Murky Waters

Since watching it all unfold live on television, Hurricane Katrina and its aftermath has fascinated me. There’s so many stories, big and small, of corruption and deceit, of human kindness and perseverance, cover-ups and intrigue, there’s no shortage of compelling stories. Five Days at Memorial: Life and Death in a Storm-Ravaged Hospital expands on Sherri Fink’s Pulitzer Prize winning series of articles reconstructing the harrowing days at the hospital during the hurricane and subsequent flooding and the allegations of doctors euthanizing patients. 

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Fink does a great job of introducing the complex cast of doctors, outlining their various disciplines, administrators and even patients who stayed at the hospital throughout the storm succinctly and without getting too bogged down. It’s ironic, the hospital had withstood so many powerful hurricanes in the past it was thought of as a safe refuge. The story is gripping, and is something of a page turner even though sometimes the book advances time hour by hour. By recreating so much of the mundane, administration staff meetings and the like, Fink creates a sense of dread and tension that lasts throughout the Katrina portion of the book.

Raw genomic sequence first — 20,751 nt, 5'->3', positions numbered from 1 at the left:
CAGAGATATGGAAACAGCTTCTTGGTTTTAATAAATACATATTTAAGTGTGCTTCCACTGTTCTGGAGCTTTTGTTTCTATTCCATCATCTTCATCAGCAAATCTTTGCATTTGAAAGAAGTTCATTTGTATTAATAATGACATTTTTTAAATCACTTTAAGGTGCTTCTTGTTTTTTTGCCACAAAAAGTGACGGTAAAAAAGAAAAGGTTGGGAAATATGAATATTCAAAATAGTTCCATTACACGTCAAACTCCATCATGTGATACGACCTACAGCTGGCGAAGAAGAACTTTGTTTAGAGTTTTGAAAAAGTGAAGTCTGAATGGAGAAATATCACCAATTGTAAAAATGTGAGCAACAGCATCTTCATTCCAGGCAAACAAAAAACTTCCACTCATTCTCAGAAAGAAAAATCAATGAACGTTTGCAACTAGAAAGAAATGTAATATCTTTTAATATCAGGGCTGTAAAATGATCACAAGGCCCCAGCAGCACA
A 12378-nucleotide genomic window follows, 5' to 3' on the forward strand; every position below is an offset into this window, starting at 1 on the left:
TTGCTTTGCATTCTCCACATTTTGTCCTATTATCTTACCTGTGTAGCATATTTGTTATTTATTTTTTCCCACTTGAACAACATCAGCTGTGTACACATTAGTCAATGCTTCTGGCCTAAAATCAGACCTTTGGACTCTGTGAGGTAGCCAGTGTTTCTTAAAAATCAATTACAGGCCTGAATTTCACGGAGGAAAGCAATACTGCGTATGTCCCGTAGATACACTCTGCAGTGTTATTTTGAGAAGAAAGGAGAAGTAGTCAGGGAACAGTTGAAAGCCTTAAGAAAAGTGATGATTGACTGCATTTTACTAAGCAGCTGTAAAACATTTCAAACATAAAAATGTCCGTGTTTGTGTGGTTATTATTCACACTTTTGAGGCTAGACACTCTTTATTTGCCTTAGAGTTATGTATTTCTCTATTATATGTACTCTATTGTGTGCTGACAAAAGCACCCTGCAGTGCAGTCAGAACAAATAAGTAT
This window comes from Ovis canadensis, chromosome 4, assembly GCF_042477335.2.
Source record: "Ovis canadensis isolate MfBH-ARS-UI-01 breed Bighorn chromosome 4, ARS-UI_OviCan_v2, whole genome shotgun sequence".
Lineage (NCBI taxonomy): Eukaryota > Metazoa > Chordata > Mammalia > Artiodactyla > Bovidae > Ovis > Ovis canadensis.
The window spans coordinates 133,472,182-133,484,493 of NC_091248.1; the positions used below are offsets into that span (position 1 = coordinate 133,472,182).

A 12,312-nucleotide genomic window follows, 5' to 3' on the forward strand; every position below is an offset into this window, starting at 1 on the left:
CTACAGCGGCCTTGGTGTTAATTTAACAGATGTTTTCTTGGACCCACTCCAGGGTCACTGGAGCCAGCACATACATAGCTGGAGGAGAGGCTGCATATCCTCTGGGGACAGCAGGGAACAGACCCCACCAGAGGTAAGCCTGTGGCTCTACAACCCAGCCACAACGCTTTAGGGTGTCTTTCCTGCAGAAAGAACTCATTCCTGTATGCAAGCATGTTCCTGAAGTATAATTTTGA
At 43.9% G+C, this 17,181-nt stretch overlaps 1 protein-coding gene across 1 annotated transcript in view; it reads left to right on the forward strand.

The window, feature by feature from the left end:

Five Days offers a sympathetic view of what the doctors at Memorial went through, struggling in unprecedented conditions while short staffed to care for patients who were too sick to evacuate. With a background in medicine herself, Fink is able to expertly guide readers through tricky diagnoses on the fly, and makeshift treatment, as well as the hardship doctors faced while trying to objectively diagnose patients in a triage situation. 

Tragically, as with seemingly so many Katrina survival stories, it was a breakdown in communications that delayed much needed rescue efforts. The combination of government rescue efforts and the private hospital owners couldn’t communicate effectively, with each thinking the other group was going to mount a rescue operation to evacuate both patients and doctors. 

Five Days at Memorial serves as an amazing story of human perseverance, with people coming together under extreme circumstances and doing the best they could to save as many patients as possible. More recently, Fink was part of the Pulitzer Prize winning New York Times team providing frontline coverage of the Ebola outbreak last year

Derek Smith

Derek is currently enrolled in Algonquin College’s Professional Writing program, is an avid hat-wearer and a voracious reader.